A Banquet for Hungry Ghosts, by Ying Chang Compestine, illustrated by Coleman Polhemus (Henry Holt, 2009, YA, 180 pp).
In this short story collection, eight hungry ghosts from China rest unquiet in their graves, wanting revenge (and tasty snacks). Eight men and women, from ancient times to the modern era, die horrific deaths, and come back to take the living with them...and their stories make compellingly gory reading.
There's lots of blood. There are horrible deaths. I flinched. I wouldn't give it to a young reader. And yet, it's a rather cheerful book.
Partly this is because the stories aren't desperately subtle--the ghosts take vigorous action, rather than exerting hideous psychological tortures on the reader. It's even a bit over the top at times. In short, it's not going to give me nightmares.
But wait, there's more. This book is, after all, a banquet...Interspersed with the stories, each one titled with the name of a Chinese dish, are historical background notes, food chat and recipes. Engaging (and very enticing, food-wise), these non-fiction elements lift the reader briskly out of the gore. They strengthen the book not just by providing something completely different, but by making the stories rather wonderfully all of a cultural piece, educating while entertaining.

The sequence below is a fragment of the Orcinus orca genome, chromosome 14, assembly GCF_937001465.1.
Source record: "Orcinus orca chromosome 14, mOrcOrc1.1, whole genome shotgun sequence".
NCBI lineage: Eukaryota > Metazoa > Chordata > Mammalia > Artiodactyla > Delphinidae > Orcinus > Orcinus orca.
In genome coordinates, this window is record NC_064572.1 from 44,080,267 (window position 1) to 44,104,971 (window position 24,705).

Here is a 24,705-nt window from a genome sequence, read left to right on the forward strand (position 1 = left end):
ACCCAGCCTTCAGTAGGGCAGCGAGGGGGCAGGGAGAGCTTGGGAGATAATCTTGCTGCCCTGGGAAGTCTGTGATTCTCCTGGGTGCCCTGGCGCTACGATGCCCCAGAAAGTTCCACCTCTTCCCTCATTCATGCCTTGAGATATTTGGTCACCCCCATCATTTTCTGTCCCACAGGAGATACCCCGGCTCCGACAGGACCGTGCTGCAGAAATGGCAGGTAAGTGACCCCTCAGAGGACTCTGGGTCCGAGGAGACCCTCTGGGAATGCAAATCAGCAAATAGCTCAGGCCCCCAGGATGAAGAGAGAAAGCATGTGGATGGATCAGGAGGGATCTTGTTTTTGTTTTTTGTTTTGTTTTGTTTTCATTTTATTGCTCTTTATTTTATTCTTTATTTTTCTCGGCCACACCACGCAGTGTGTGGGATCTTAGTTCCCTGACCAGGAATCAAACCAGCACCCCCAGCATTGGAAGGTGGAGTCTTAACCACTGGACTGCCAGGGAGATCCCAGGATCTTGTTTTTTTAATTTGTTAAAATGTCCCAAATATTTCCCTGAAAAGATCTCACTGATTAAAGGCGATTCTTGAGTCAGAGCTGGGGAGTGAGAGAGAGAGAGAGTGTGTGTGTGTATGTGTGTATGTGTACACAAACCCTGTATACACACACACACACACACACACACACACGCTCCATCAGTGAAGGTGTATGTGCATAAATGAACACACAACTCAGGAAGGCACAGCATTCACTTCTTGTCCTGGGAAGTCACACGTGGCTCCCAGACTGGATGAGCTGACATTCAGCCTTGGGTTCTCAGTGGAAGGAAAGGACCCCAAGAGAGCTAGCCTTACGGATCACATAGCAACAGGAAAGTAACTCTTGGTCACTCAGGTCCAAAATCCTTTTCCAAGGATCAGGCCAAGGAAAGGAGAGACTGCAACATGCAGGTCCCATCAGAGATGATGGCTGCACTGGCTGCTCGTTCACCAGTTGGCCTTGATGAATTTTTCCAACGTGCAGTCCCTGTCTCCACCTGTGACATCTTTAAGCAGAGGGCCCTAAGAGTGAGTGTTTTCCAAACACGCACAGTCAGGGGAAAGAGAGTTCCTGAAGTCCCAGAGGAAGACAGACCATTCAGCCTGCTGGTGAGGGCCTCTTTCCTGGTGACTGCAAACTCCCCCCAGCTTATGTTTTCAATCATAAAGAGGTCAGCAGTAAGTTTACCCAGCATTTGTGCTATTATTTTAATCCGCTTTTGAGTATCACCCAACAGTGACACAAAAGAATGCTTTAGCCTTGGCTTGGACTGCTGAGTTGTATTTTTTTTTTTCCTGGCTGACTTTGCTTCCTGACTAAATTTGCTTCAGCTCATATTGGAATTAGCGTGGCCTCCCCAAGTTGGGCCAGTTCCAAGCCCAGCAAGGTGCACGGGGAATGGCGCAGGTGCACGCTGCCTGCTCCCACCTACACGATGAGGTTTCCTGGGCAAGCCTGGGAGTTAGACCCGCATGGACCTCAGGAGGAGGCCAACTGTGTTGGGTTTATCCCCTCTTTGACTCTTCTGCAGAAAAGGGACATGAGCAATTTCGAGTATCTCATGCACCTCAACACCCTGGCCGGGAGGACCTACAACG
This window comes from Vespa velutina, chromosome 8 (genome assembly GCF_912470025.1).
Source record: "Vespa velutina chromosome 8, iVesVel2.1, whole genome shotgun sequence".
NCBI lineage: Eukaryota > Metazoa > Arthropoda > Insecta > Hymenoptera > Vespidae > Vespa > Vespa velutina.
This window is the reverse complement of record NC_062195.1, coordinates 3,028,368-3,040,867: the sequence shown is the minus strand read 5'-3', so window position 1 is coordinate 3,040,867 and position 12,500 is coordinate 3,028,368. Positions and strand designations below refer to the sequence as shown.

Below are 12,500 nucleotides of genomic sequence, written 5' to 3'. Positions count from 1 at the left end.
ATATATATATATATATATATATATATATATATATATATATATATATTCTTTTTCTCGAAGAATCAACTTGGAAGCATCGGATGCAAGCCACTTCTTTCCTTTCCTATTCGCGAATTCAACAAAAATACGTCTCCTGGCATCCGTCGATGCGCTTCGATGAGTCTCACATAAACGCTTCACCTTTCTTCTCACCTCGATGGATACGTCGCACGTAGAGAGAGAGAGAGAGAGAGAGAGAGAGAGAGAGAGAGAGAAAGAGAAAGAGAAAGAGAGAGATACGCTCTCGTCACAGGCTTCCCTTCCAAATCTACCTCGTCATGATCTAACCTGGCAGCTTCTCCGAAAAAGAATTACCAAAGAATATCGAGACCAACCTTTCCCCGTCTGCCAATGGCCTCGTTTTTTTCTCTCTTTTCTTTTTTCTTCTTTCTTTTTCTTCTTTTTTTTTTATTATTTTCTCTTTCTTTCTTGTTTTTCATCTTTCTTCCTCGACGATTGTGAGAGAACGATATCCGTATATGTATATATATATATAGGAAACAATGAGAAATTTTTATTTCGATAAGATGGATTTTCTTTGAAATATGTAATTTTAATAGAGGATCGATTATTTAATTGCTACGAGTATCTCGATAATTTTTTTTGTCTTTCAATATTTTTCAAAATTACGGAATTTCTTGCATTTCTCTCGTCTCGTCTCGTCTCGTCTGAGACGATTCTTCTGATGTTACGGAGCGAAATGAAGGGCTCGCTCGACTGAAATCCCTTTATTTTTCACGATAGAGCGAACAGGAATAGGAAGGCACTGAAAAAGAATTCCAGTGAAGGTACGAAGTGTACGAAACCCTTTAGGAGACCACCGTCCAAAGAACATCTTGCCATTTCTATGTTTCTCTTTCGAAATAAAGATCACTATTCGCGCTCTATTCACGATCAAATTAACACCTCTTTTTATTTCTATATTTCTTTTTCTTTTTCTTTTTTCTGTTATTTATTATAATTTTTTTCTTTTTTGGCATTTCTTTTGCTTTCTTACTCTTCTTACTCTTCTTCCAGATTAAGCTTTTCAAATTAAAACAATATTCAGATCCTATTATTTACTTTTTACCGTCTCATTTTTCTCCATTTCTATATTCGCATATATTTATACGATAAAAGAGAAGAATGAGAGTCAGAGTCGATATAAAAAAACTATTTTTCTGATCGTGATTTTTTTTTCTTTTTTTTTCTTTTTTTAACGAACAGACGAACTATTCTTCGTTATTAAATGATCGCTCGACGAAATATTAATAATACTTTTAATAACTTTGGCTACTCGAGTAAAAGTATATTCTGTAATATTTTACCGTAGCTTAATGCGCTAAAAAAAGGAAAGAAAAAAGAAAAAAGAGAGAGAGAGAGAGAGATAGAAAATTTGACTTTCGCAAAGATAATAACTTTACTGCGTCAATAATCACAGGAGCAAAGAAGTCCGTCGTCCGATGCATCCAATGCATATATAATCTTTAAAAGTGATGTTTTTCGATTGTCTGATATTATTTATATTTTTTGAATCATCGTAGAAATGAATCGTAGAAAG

In short, I found it a pleasantly diverting read that served nicely to take my mind of my own hungry ghosts/boys (they are sadly lacking in gumption when it comes to getting their own snacks).
Other reviews at The Book Owl, Book Dragon, and The Places You Will Go.
Compestine also the author of Cooking with Green Tea, and Revolution is Not a Dinner Party, a YA novel about growing up during the Cultural Revolution.